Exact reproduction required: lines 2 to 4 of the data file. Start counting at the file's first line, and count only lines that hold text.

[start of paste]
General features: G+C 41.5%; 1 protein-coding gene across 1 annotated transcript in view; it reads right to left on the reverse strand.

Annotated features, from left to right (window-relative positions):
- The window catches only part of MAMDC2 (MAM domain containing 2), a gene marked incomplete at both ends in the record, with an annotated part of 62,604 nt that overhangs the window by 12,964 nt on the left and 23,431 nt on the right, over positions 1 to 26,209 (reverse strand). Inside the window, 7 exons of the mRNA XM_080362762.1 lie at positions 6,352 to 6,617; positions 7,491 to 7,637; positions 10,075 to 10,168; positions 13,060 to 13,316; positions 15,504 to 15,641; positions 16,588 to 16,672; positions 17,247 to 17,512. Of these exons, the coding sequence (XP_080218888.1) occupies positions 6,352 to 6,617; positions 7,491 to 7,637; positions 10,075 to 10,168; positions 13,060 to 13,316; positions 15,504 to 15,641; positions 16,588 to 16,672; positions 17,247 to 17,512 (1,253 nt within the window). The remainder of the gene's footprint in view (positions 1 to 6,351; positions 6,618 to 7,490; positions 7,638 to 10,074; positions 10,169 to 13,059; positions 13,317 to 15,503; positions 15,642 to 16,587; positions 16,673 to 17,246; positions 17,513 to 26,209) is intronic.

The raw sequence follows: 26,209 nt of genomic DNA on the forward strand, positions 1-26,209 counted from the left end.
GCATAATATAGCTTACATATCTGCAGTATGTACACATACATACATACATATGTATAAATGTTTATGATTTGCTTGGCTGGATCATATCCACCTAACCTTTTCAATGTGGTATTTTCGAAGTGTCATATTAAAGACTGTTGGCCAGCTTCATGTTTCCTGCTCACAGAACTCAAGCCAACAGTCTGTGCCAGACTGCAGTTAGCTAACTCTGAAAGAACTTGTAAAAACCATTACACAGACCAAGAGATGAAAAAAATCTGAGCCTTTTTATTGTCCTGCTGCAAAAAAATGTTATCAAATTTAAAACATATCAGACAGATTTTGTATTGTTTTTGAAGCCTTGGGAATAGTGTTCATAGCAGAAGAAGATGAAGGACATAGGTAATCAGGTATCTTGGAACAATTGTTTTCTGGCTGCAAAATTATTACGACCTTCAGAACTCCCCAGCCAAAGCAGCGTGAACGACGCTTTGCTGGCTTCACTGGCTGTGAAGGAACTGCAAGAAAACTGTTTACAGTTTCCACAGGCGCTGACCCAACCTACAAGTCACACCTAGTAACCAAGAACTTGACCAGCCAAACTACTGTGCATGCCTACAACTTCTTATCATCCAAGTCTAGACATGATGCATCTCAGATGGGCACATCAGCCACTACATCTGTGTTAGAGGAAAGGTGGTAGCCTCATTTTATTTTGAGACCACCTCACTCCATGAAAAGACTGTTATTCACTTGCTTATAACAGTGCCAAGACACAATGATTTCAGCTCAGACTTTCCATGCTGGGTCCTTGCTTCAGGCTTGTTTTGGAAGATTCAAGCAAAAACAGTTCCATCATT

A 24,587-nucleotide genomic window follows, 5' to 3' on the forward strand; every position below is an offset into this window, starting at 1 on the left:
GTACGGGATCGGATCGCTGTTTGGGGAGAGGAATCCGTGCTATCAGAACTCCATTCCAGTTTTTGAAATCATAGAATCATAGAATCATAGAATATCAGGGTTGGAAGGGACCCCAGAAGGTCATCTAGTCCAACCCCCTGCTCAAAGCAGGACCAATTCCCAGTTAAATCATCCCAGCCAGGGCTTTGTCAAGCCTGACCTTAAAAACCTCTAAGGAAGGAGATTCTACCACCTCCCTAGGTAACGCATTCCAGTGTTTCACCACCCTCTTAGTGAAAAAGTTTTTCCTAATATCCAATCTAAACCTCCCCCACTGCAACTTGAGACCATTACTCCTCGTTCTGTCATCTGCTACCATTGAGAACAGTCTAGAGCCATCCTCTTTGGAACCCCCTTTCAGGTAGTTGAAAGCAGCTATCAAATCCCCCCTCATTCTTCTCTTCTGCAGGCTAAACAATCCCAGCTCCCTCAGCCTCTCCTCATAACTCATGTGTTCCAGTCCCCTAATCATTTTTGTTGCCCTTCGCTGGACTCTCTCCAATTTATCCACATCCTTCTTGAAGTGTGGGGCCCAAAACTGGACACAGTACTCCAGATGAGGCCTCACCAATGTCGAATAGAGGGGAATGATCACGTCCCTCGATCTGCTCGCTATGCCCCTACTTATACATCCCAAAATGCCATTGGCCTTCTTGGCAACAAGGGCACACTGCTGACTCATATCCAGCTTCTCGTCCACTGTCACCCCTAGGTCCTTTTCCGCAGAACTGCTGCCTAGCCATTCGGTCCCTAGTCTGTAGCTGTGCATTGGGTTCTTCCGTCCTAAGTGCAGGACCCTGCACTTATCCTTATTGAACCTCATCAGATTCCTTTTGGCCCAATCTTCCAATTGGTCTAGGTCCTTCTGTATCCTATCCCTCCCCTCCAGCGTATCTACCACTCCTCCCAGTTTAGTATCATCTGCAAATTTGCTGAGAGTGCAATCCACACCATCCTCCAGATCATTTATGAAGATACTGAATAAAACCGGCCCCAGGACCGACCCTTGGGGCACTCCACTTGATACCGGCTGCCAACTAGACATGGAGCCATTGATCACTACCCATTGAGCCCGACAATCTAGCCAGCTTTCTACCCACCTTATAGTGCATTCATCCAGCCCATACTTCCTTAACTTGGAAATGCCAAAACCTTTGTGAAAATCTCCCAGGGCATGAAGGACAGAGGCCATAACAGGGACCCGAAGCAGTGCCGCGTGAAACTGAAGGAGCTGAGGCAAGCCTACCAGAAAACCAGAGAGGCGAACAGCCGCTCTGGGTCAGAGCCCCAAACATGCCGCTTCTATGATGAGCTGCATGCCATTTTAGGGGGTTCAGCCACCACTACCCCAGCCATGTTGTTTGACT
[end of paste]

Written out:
Annotated features, from left to right (window-relative positions):
- The window catches only part of MAMDC2 (MAM domain containing 2), a gene marked incomplete at both ends in the record, with an annotated part of 62,604 nt that overhangs the window by 12,964 nt on the left and 23,431 nt on the right, over positions 1 to 26,209 (reverse strand). Inside the window, 7 exons of the mRNA XM_080362762.1 lie at positions 6,352 to 6,617; positions 7,491 to 7,637; positions 10,075 to 10,168; positions 13,060 to 13,316; positions 15,504 to 15,641; positions 16,588 to 16,672; positions 17,247 to 17,512. Of these exons, the coding sequence (XP_080218888.1) occupies positions 6,352 to 6,617; positions 7,491 to 7,637; positions 10,075 to 10,168; positions 13,060 to 13,316; positions 15,504 to 15,641; positions 16,588 to 16,672; positions 17,247 to 17,512 (1,253 nt within the window). The remainder of the gene's footprint in view (positions 1 to 6,351; positions 6,618 to 7,490; positions 7,638 to 10,074; positions 10,169 to 13,059; positions 13,317 to 15,503; positions 15,642 to 16,587; positions 16,673 to 17,246; positions 17,513 to 26,209) is intronic.

The raw sequence follows: 26,209 nt of genomic DNA on the forward strand, positions 1-26,209 counted from the left end.